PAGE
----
Well, my first Bourget Foundation Mission is under my belt. I hope to participate in another mission at some point.
The team that Dr. Bourget put together worked very well as a group. It seemed that even non-medical volunteers were able to contribute to the foundation’s work.
A number of things that stood out to me over the week in Zinvie will remain with me for a long time.
The medical team performed 51 operations and 45 dental procedures over a 6 day period. Beginning at 8 am and regularly finishing after 8 pm with only a 30 min break to refuel with some lunch. They didn’t skip a beat. The hospital would frequently lose power mid-operation and it didn’t stop the team from pressing on to complete their work. We struggled to keep the Air conditioning running to keep the doctors and anesthesia team from overheating. The lowest temps we could achieve was about 24 degrees Celsius which began to feel cool after the first few days. Add operating gowns, gloves, hats and equipment running that generated heat, one can only imagine how warm the doctors were while performing their tasks.
We constantly monitored the AC units to ensure they were operating as efficiently as possible. Then it occurred to me that just maybe the staff at the hospital didn’t know how to operate the units and maybe they found that 24 degrees c was too cold for them to work. It also occurred to me that the AC units had the English language to control them. We frequently went into an operating room to find an AC until on dehumidify (raindrop symbol) and not cool (snowflake symbol). It began to make sense to me that the staff probably didn’t even know what a snowflake was. To them, raindrops may indicate cool. What would a snowflake symbol mean to someone who doesn’t know what snow is?
Believe it or not, some of us gained weight while we were in Africa. Most of our food was high in carbs. Very few fresh vegetables were available. I want to thank Sarah for doing such an amazing job keeping us (17 team members) fed during breakfast, lunch, and dinner. We brought our own food to the mission to minimize the chance of developing a foodborne illness.
Although we were in a third world environment, the bureaucracy of trying to make the change and get things done is not much different than what we experience at home. It took us 4 or 5 days to figure out the hierarchy of the hospital. So getting access to some areas were a challenge in the beginning. A title may indicate a person is the head of the hospital but it becomes very foggy when an individual’s status in the community sometimes trumps the title……enough said about that. We now have it figured out.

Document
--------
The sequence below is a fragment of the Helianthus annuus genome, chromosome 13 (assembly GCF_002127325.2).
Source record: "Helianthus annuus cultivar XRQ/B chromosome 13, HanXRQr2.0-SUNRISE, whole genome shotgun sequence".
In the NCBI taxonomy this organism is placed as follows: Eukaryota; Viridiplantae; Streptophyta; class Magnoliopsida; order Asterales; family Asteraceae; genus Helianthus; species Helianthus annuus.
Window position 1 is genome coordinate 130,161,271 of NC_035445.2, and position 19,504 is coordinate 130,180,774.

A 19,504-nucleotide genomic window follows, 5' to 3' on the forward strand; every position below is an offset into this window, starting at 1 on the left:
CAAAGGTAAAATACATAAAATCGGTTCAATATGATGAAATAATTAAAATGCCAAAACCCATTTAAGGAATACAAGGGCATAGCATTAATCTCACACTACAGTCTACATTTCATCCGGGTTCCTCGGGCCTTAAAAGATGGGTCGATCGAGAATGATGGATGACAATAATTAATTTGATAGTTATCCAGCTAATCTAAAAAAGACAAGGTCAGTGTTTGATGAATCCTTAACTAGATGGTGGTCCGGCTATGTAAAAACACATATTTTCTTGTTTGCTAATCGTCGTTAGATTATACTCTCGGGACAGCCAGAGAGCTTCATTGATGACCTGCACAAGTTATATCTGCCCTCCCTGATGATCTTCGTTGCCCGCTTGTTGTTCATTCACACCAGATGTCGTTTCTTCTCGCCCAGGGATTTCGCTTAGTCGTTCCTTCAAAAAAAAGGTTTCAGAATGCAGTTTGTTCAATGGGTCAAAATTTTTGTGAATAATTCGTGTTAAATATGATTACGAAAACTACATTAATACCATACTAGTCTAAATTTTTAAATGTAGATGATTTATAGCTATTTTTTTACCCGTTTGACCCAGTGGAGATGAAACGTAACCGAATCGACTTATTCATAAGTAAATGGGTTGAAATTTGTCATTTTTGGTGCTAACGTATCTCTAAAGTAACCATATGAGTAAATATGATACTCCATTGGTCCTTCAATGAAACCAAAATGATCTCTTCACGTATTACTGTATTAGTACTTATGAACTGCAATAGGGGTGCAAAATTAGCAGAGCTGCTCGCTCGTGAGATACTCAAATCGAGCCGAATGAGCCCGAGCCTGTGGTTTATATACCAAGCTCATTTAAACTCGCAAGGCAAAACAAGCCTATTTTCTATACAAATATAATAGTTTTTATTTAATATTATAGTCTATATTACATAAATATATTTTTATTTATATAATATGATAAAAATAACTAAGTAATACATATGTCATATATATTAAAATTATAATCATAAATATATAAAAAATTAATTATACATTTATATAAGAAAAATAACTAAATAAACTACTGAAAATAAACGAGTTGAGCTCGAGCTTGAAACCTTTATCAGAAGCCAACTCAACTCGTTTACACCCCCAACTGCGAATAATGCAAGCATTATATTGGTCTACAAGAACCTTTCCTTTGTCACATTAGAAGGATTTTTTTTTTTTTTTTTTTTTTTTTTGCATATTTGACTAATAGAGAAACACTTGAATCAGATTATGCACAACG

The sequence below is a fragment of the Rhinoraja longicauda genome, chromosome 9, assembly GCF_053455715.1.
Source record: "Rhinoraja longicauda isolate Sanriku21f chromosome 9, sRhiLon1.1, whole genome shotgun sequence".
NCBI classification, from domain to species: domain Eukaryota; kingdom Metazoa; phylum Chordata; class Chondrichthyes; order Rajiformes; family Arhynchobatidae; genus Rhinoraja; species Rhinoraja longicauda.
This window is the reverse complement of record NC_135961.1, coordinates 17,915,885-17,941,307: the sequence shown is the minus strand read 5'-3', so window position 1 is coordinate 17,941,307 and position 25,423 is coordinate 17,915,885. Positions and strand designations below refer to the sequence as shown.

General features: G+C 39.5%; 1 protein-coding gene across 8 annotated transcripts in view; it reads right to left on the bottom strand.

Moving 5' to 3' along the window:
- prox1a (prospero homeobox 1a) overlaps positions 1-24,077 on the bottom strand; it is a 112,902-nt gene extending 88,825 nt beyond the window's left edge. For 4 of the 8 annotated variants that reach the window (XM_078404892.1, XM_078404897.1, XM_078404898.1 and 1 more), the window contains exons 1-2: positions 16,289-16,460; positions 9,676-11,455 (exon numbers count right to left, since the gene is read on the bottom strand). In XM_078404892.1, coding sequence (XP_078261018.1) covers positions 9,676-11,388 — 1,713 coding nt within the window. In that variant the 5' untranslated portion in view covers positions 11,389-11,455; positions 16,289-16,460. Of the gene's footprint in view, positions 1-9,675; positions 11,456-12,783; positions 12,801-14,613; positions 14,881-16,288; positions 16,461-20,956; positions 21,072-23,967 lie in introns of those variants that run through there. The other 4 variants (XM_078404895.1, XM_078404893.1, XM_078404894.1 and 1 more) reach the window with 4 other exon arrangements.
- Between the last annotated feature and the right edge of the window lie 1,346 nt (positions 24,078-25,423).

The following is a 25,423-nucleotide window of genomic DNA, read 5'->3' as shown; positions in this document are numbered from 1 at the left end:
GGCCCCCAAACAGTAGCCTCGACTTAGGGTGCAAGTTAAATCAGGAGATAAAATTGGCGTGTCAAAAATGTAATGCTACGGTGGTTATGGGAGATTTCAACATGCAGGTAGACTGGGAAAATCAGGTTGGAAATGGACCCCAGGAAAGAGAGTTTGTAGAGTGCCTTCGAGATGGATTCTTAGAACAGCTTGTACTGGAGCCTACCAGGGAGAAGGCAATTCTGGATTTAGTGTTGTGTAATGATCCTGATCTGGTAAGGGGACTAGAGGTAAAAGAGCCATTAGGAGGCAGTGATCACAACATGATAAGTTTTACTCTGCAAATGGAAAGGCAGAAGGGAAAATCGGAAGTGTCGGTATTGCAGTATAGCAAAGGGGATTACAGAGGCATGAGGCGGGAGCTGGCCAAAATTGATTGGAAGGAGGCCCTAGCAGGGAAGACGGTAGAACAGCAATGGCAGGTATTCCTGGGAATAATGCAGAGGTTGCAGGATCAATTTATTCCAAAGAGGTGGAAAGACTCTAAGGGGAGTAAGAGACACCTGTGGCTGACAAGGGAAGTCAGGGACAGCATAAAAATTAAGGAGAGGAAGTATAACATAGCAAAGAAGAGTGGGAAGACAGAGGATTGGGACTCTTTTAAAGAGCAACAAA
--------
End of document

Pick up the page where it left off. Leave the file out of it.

One of our team members was 14 years old. She was given time off from school to attend this mission. You could go to school for 100 years and not gain the knowledge and experience one receives when you participate in an opportunity like the Benin Africa Mission. Renee Bourget was outstanding in her contribution to the mission. With little sleep, uncomfortable environment, bugs to deal with (and there were some big bugs) and of course very little internet, many 14-year-olds would have been defeated under those conditions. Renee handled herself with great maturity, professionalism, and confidence. Hmmmmm….I wonder where she gets that from. Dr. Bourget should be very proud of his daughter Renee.
Some of the younger children in the village have never seen a Caucasian Person. This was a new experience for me. Some were afraid of us ghost-like people and some laughed at how different we looked to them. Another new experience for me.
While the people in this village and many villages like this one are painfully poor in possessions, they are wealthy in a sense of community, huge smiles, friendliness and the family unit. I didn’t see one sad face in that community unless they were in pain from an injury or sickness. Simply WOW!!
Finally….. We take so much for granted. Being a team member of the mission certainly, put things in perspective.
Atlantica Hotel Halifax